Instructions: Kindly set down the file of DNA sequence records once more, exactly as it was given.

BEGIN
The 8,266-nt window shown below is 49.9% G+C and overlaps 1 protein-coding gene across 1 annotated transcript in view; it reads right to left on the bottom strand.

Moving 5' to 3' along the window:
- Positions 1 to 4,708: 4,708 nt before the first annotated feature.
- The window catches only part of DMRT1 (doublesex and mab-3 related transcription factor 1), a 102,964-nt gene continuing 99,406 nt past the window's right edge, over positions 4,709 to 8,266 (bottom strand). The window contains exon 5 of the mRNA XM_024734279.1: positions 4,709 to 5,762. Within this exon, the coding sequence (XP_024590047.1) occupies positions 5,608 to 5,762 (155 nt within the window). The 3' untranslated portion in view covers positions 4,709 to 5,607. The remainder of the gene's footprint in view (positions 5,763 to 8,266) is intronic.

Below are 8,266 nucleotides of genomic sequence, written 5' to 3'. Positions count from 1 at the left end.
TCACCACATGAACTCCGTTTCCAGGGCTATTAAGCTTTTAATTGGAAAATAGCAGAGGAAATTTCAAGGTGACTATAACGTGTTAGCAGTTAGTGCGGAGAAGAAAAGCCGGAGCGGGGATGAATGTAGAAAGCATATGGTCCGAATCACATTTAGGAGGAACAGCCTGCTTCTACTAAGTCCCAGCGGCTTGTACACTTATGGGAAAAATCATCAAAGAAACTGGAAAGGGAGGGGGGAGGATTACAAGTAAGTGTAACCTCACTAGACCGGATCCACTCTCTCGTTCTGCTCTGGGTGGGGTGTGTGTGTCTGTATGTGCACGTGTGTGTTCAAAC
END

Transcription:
The 8,266-nt window shown below is 49.9% G+C and overlaps 1 protein-coding gene across 1 annotated transcript in view; it reads right to left on the bottom strand.

Moving 5' to 3' along the window:
- Positions 1 to 4,708: 4,708 nt before the first annotated feature.
- The window catches only part of DMRT1 (doublesex and mab-3 related transcription factor 1), a 102,964-nt gene continuing 99,406 nt past the window's right edge, over positions 4,709 to 8,266 (bottom strand). The window contains exon 5 of the mRNA XM_024734279.1: positions 4,709 to 5,762. Within this exon, the coding sequence (XP_024590047.1) occupies positions 5,608 to 5,762 (155 nt within the window). The 3' untranslated portion in view covers positions 4,709 to 5,607. The remainder of the gene's footprint in view (positions 5,763 to 8,266) is intronic.

Below are 8,266 nucleotides of genomic sequence, written 5' to 3'. Positions count from 1 at the left end.
TCACCACATGAACTCCGTTTCCAGGGCTATTAAGCTTTTAATTGGAAAATAGCAGAGGAAATTTCAAGGTGACTATAACGTGTTAGCAGTTAGTGCGGAGAAGAAAAGCCGGAGCGGGGATGAATGTAGAAAGCATATGGTCCGAATCACATTTAGGAGGAACAGCCTGCTTCTACTAAGTCCCAGCGGCTTGTACACTTATGGGAAAAATCATCAAAGAAACTGGAAAGGGAGGGGGGAGGATTACAAGTAAGTGTAACCTCACTAGACCGGATCCACTCTCTCGTTCTGCTCTGGGTGGGGTGTGTGTGTCTGTATGTGCACGTGTGTGTTCAAAC